“Is it just plain 'wrong' to kill whales?”

June 23rd, 2009 | 11 Comments
Fish, Fishing & Fishermen

Andy Revkin of the New York Times has a story about Iceland’s plan to kill whales this year.

He sent an email to me and to several other people who’ve devoted considerable time to thinking about whales, whaling, and the humane treatment of animals, posing the question, “Is it just plain ‘wrong’ to kill whales?”

Here’s my response.  Look for others on his blog in the responses section.

Humpback breaching - youtubeIs it wrong to kill whales? Because some say it’s wrong and some say it’s right, I start with the assumption that it’s inherently neither wrong nor right. The question is: what should we do? And the answer to that comes from what we want, how we want to steer ourselves, and what kind of people we want to be.

Except for people who think the world cannot be depleted because it is miraculously re-stocked or that it is being depleted because it is supposed to end soon, it is universally agreed that we want to use many things in the world, but not exterminate or deplete what we use. No one seriously wants to use everything we could use; many people would draw the line at eating various creatures or other humans (though there are always exceptions).

So regardless of whether I like whaling or not, the question of should we kill whales becomes, by wider agreement, one of, ‘Can we kill whales sustainably?’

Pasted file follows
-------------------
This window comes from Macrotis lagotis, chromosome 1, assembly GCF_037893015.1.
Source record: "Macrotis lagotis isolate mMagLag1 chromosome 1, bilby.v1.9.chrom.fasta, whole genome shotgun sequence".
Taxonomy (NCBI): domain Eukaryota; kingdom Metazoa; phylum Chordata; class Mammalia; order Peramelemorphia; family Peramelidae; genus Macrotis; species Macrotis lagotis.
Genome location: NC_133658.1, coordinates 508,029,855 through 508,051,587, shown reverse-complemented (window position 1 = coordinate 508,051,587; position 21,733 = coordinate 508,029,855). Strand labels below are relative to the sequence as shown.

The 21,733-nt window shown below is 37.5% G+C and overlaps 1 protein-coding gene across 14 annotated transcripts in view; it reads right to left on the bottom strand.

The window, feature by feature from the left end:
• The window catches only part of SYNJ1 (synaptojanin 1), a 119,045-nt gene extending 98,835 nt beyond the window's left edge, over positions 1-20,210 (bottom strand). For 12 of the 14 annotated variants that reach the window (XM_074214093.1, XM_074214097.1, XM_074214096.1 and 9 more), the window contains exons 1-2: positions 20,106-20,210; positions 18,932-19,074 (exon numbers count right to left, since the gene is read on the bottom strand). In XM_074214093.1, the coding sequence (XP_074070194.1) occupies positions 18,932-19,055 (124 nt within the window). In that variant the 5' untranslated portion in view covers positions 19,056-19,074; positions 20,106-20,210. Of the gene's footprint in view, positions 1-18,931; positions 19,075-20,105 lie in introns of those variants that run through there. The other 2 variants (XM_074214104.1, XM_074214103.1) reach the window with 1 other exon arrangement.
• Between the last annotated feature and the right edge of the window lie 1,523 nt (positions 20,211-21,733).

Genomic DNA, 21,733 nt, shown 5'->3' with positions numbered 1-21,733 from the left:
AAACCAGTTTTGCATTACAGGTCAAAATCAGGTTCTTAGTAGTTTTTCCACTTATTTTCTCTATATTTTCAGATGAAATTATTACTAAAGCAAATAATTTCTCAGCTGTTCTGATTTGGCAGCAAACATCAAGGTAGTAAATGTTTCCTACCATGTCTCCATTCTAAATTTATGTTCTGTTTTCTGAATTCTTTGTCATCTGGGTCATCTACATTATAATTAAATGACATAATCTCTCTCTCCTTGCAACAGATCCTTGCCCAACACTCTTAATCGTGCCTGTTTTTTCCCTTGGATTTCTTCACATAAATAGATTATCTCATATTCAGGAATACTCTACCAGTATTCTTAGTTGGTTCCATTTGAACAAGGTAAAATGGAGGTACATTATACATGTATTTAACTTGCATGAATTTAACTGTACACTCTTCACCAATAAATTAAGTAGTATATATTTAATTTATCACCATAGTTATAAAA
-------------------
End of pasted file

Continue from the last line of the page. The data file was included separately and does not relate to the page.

In theory, we could. But part of the answer comes from the performance of whaling itself. First, all hunted whale populations were depleted, some exterminated. Atlantic Gray Whales were completely wiped out. Several species remain near the brink of the blink; others are recovering. So there is a history of excess. Second, in modern industrial whaling, whaling boats’ log books were often falsified, sometimes reporting one-tenth of the whales killed. So there’s a history of dishonesty, and a willingness to break rules. Many whale-meat packages sold as food in Japan have been proven by DNA testing to be species other than the one advertised. Often, the meat actually comes from supposedly protected species in supposedly closed waters. As I said, dishonesty appears to be inherent in this business. Third, the world has a critical need to bring the oceans under the rule of law and to democratize decision-making, because boats working out of boundaries have depleted fish, turtles, sharks,  and formerly seabirds, whales, and seals. The international commissions set up to govern fishing and whaling activities on the world’s oceans are part of where civilization needs to go. Japan works against this civilizing process by threatening economic sanctions against countries inclined to vote differently, refusing to abide by agreed-to fishing quotas (they’ve been twice convicted in the World Court of systematic, government-sanctioned fishing well over their quota for bluefin tuna) and undermining the democratic intent of the International Whaling Commission by stacking the deck-paying for and bringing in member countries like Mongolia and many impoverished Caribbean states whose sole interest in whaling is to vote with Japan and get paid for it.